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So, I ended up buying this beauty , in great shape, it plays as well as my Eastake. Absolutely no tuning issues.

Same ballsy voice get warm and soft at will. But I have to say the Eastlake has a different “ vibe” , which I prefer.

Great case (better than the one of earlier models) perfect fit no play at all.

The bonus high F# is very welcome.

The pearl touches are concave ( whereas the Eastlake were flat), the left hand palm keys are mounted on a rib construction , nowhere else on the the new horn (the old horn didn’t have that).
The thumbrest is certainly nickel silver and very likely the rest of the mechanics under a coat of golden lacquer are nickel silver too (as the Eastlake is), but there is no way for me to tell until they will scratch

The necks are interchangeable, at least in terms of fitting but there is a small problem since the Super 20 VI has a “ leader” for the octave prong, if I put a Silever neck from the Eastlake on its octave mechanism would be permanently open.

The horn was perfectly repadded ad adjusted with only minor signs of use.

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Distinguished SOTW Member, Forum Contributor 2012
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Wow, it's a beauty! Glad it worked out for you!

I have an Eastlake neck that will fit my USA, so it must be just the slightest of differences.
 

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thanks!
 

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I'm gonna go out on a limb and say that people who believe their USA Kings have brazed tone holes are mistaken. We have a poster here quoting from a late '60s catalog that brags about drawn tone holes. My 2416 definitely has drawn tone holes--it's an 871XXX by the way, apparently later than any horn we're talking about on this thread.
Wow, it's a beauty! Glad it worked out for you!

I have an Eastlake neck that will fit my USA, so it must be just the slightest of differences.

I have retried and they do fit (with a small caveat that you can now read above^)
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According to the company that sold this they belong to a Batch sold by UMI and made in Nogales with parts left from the Eastlake production.

I don’t know how much of this story is based on first hand accounts but the late Super 20 I have here is a very good horn SN 788XXX . I see at least 3 other saxophones for sale (one a Silversonic) in the NL of this late series, they all look identical and may have been for years in someones stockroom since they are all almost pristine .

Mine is a very good horn

I am selling it but if I don’t get the right price I won’t be sad to keep it.

maybe more information on these horns could be acquired by someone in touch with Skåne-Gripen Bernhard Muskantor






“....
The man who brought all of these names together in 1985 was Bernhard Muskantor, who led the effort that bought the C.G. Conn, King and Armstrong groups and merged them together to form United Musical Instruments.

“All of these companies had special places in history of the instruments they had made,” says Muskantor, UMI’s chairman. “These brands still have force – musicians still look for them and their basic designs still hold true for instruments today. The legacy of those brand names was the best thing UMI had going for itself in the beginning.”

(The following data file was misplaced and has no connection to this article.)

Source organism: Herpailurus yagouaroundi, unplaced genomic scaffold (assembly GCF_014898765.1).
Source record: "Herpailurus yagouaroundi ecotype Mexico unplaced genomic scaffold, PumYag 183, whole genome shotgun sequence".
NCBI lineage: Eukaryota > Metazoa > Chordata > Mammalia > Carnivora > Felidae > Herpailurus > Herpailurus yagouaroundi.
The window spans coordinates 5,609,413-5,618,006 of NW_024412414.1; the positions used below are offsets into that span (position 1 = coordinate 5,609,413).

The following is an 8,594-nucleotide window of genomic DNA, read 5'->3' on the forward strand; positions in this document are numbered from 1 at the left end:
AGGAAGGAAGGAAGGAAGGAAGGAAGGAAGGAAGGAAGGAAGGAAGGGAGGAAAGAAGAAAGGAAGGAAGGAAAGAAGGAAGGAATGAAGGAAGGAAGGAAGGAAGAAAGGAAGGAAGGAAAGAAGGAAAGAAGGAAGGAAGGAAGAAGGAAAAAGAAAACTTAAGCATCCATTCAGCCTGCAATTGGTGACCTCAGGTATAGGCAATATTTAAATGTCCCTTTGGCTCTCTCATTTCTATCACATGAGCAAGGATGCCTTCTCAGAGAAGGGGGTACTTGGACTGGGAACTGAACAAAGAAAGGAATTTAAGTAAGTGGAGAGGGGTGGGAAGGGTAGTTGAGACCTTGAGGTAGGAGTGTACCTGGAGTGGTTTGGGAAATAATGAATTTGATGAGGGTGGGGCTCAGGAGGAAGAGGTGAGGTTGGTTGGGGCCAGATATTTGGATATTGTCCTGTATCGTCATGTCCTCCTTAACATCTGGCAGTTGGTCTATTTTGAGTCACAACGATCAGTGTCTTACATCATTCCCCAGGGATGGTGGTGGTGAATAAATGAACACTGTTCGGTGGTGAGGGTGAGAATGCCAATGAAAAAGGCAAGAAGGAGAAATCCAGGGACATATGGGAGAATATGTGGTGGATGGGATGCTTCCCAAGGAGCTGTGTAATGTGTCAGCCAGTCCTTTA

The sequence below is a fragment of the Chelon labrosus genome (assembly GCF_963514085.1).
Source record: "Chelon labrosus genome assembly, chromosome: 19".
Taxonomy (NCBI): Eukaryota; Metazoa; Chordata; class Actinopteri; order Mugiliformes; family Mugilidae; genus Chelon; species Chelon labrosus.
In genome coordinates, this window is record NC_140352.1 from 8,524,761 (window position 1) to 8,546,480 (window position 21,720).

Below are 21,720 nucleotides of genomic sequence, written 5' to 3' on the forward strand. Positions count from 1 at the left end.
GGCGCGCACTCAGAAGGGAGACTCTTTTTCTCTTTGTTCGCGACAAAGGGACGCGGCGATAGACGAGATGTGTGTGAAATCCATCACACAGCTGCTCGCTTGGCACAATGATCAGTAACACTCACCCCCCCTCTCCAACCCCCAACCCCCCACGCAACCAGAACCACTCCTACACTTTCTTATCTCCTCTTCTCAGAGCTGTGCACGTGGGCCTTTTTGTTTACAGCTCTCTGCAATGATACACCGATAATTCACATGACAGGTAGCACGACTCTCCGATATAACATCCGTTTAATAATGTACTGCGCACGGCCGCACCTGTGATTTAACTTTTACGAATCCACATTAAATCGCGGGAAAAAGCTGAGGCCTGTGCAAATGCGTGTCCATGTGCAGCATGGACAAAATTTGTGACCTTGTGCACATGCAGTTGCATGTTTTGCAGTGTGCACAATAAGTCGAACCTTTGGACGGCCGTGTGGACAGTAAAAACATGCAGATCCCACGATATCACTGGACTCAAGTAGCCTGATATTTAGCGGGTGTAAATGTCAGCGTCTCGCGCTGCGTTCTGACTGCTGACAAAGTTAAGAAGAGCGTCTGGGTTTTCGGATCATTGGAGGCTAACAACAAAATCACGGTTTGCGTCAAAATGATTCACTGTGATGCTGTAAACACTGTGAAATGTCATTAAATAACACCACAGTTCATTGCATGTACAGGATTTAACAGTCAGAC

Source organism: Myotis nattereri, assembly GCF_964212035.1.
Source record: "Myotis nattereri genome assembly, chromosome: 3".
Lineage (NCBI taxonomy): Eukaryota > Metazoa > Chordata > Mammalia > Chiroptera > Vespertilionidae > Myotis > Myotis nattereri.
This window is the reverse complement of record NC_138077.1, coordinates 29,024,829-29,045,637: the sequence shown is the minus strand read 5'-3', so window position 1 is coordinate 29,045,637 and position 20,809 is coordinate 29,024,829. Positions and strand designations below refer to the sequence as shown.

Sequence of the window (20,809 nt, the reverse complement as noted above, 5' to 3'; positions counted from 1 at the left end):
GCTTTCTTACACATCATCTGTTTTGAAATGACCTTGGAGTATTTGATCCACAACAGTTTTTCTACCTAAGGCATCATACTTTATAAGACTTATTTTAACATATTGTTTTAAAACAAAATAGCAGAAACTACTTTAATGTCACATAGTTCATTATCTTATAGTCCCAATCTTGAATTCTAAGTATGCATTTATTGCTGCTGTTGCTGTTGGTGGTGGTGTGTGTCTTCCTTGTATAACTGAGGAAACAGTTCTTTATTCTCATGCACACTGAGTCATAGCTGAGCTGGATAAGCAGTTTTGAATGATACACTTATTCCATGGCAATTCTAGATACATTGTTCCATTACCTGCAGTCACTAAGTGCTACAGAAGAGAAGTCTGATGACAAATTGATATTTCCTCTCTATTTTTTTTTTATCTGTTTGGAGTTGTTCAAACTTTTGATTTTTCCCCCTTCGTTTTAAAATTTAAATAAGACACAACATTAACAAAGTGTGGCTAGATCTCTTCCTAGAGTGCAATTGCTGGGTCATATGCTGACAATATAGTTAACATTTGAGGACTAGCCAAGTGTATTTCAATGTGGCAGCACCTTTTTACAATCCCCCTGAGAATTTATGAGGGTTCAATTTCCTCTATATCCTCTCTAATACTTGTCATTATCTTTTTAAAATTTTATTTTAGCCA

But the new company wasn’t content to rest on the laurels of these time-honored brands. “Since 1985,” Breske says, “UMI has invested millions of dollars in technology and expansion to meet the demands of top musicians. Today’s musicians want to design an instrument to meet their own needs – not just buy one off the shelf. The question for us is: How custom can we be while providing instruments to as many people as possible?”

From Musician to Management
In developing new ways to make traditional instruments, UMI has one distinct advantage: most of the management staff members are musicians.

“Many of us are musicians and former music educators, so we have a natural affinity for our products,” says Breske. “We knew these brand names because some of us studied these instruments since we were young. Also, most of our salesmen are musicians; many of them are former band directors, as well.”

The musician orientation gives UMI several advantages in developing new instruments. First, it provides the staff with a special understanding of what professional musicians are looking for in an instrument. They can talk of music with ease and do so with such clientele as members of major worldwide symphonies, Hollywood-based recording artists, New York-based studio musicians and Paris-based educators/studio musicians, among others. Second, the research and development portion of the job comes naturally to the research and development staff, because many of these engineers also have performance experience.

UMI has three manufacturing facilities. One is at the corporate headquarters in Elkhart, which turns out flutes, piccolos, double-reeds and stringed instruments, and which is home to the company’s accessory warehouse. Another manufacturing center is in Eastlake, Ohio, which produces brass instruments and which, after a couple of expansions, is now the largest single brass instrument manufacturing facility in North America. The third center, in Nogales, Ariz., makes clarinets and saxophones.

....."
 

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by the way , just to show that it is absolutely false that late Super 20 had pulled toneholes , this is the Super 20 above, all the toneholes are soldered on (brazed if you wish)


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